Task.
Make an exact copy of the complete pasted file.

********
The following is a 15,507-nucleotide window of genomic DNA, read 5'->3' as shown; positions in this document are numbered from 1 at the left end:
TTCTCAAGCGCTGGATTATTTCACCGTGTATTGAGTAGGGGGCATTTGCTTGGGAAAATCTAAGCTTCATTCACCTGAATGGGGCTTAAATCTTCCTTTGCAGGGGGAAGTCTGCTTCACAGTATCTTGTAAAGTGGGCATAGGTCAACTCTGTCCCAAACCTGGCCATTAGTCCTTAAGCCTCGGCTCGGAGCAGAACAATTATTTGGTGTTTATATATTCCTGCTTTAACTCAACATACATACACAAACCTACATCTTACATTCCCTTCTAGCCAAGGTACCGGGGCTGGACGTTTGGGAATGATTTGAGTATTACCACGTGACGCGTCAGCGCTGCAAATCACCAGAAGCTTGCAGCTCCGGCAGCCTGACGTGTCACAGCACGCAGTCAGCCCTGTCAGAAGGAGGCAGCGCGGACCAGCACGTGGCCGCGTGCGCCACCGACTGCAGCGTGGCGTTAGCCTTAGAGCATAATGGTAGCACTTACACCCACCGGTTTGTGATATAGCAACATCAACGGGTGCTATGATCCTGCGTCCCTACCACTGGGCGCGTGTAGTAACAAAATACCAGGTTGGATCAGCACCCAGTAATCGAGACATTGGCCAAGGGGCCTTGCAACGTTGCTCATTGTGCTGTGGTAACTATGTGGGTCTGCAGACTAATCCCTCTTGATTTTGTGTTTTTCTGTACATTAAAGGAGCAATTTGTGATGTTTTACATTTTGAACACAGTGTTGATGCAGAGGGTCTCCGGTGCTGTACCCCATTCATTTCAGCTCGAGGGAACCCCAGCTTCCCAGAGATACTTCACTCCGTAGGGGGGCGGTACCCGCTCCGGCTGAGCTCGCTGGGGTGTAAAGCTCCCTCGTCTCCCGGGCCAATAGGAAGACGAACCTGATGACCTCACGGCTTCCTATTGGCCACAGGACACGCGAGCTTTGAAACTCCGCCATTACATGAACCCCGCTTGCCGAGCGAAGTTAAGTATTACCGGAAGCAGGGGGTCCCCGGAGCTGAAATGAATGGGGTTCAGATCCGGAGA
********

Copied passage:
The following is a 15,507-nucleotide window of genomic DNA, read 5'->3' as shown; positions in this document are numbered from 1 at the left end:
TTCTCAAGCGCTGGATTATTTCACCGTGTATTGAGTAGGGGGCATTTGCTTGGGAAAATCTAAGCTTCATTCACCTGAATGGGGCTTAAATCTTCCTTTGCAGGGGGAAGTCTGCTTCACAGTATCTTGTAAAGTGGGCATAGGTCAACTCTGTCCCAAACCTGGCCATTAGTCCTTAAGCCTCGGCTCGGAGCAGAACAATTATTTGGTGTTTATATATTCCTGCTTTAACTCAACATACATACACAAACCTACATCTTACATTCCCTTCTAGCCAAGGTACCGGGGCTGGACGTTTGGGAATGATTTGAGTATTACCACGTGACGCGTCAGCGCTGCAAATCACCAGAAGCTTGCAGCTCCGGCAGCCTGACGTGTCACAGCACGCAGTCAGCCCTGTCAGAAGGAGGCAGCGCGGACCAGCACGTGGCCGCGTGCGCCACCGACTGCAGCGTGGCGTTAGCCTTAGAGCATAATGGTAGCACTTACACCCACCGGTTTGTGATATAGCAACATCAACGGGTGCTATGATCCTGCGTCCCTACCACTGGGCGCGTGTAGTAACAAAATACCAGGTTGGATCAGCACCCAGTAATCGAGACATTGGCCAAGGGGCCTTGCAACGTTGCTCATTGTGCTGTGGTAACTATGTGGGTCTGCAGACTAATCCCTCTTGATTTTGTGTTTTTCTGTACATTAAAGGAGCAATTTGTGATGTTTTACATTTTGAACACAGTGTTGATGCAGAGGGTCTCCGGTGCTGTACCCCATTCATTTCAGCTCGAGGGAACCCCAGCTTCCCAGAGATACTTCACTCCGTAGGGGGGCGGTACCCGCTCCGGCTGAGCTCGCTGGGGTGTAAAGCTCCCTCGTCTCCCGGGCCAATAGGAAGACGAACCTGATGACCTCACGGCTTCCTATTGGCCACAGGACACGCGAGCTTTGAAACTCCGCCATTACATGAACCCCGCTTGCCGAGCGAAGTTAAGTATTACCGGAAGCAGGGGGTCCCCGGAGCTGAAATGAATGGGGTTCAGATCCGGAGA